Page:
Drive Your Plow Over the Bones of the Dead, by Olga Tokarczuk

Janina Duszejko is very happy with her existence in a remote village in Polish-Czech border. Well, mostly. She likes the solitude and closeness to nature. She loves the wildlife all around her. The problem is that no one else seems to respect the wild the way that she does. There are rumors that the quarry will be started up again. There are hunters and poachers who kill out of season and kill more than they need. Also, she doesn’t know what happened to her beloved dogs. In Drive Your Plow Over the Bones of the Dead, by Olga Tokarczuk and perfectly translated by Antonia Lloyd-Jones, all of the things in Duszejko’s life come to a head one winter when she is summoned to the cabin of a loathsome neighbor, only to find that he has died suddenly.

The village where Duszejko and her neighbors live is the perfect place for people who don’t quite fit in. Duszejko likes that she can work on her star charts (she is a committed astrologer) and help her friend, Dizzy, translate William Blake’s poetry into Polish. Her neighbor, Oddball, liked being left on his own. Her other neighbor, the now deceased Big Foot, likes that he can do what he wants without the law interfering. Duszejko wishes there was a bit more legal oversight. She’s endlessly frustrated by the poaching and having her concerns dismissed by the police. No one seems to care about all the deer, pheasants, and other animals that are being killed by the hunters.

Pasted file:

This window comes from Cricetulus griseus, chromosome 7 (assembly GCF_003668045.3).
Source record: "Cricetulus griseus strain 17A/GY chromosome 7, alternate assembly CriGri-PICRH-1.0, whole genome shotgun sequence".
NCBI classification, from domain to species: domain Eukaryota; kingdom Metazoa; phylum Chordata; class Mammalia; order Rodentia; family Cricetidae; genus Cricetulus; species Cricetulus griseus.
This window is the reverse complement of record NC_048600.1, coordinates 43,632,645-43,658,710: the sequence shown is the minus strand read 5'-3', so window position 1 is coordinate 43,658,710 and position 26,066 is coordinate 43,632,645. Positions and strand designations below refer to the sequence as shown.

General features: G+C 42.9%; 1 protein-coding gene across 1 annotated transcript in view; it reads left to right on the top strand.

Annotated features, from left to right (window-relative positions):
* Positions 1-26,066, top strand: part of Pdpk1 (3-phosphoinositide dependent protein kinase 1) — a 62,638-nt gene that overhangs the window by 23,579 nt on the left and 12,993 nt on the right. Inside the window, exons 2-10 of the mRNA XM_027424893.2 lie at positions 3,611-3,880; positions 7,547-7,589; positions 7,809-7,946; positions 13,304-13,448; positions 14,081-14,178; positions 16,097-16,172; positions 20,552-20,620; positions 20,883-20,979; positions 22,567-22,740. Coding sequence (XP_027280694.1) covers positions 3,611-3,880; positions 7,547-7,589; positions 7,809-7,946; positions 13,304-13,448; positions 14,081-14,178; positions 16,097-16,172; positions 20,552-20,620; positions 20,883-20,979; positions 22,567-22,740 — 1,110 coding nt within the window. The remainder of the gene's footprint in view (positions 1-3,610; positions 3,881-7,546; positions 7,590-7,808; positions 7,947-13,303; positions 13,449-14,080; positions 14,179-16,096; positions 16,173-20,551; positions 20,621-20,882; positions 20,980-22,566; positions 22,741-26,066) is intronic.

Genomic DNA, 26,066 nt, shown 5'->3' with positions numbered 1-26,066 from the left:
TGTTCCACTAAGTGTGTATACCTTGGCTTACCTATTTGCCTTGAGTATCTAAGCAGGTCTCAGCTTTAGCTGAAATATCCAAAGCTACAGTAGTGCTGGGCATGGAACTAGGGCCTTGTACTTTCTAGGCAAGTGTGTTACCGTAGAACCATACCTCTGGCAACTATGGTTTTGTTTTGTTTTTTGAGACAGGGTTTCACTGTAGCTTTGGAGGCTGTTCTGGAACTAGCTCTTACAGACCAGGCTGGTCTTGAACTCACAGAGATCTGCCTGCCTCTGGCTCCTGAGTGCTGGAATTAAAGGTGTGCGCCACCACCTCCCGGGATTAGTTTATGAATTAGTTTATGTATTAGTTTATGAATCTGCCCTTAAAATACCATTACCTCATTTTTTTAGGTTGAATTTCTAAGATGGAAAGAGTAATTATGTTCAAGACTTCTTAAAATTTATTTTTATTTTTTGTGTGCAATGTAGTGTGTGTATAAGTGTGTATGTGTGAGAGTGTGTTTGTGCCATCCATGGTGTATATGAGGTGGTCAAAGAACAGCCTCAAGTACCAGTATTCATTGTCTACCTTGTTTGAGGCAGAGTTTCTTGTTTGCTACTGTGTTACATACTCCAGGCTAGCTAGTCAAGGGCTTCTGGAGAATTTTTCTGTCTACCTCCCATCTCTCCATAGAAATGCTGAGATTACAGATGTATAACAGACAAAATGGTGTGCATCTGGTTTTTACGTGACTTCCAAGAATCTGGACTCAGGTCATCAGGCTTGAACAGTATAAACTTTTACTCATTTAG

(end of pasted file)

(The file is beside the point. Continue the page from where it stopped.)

After Big Foot dies, other members of the hunting group start turning up dead. One of them is found in a well, surrounded by deer prints. Another is caught in his own snare. Duszejko develops a theory that the animals are taking revenge for their killed relatives. It’s the only thing that makes sense to her—but then she also thinks that the position of the planets affects human behavior. It’s almost more fun following Duszekjo’s astrological and intellectual thoughts than it is trying to figure out who who or what is killing the hunters. She is firmly convinced of her own logic, even though it’s pinned on the whirling planets above.

I didn’t get what I was expecting from Drive Your Plow Over the Bones of the Dead. Because this is a book by an award-winning writer from Poland, I was expecting historical grimness or something that was so experimental that I would have to reread lines to parse their meaning. (I haven’t read Tokarczuk before, but I have read other award-winning eastern and central European authors.) Instead, I got something much more readable, even funny at times. I would recommend this to readers who like off-beat, surprising, and original mysteries with great atmosphere. I really enjoyed this book.

I received a free copy of this book from the publisher via Edelweiss for review consideration.

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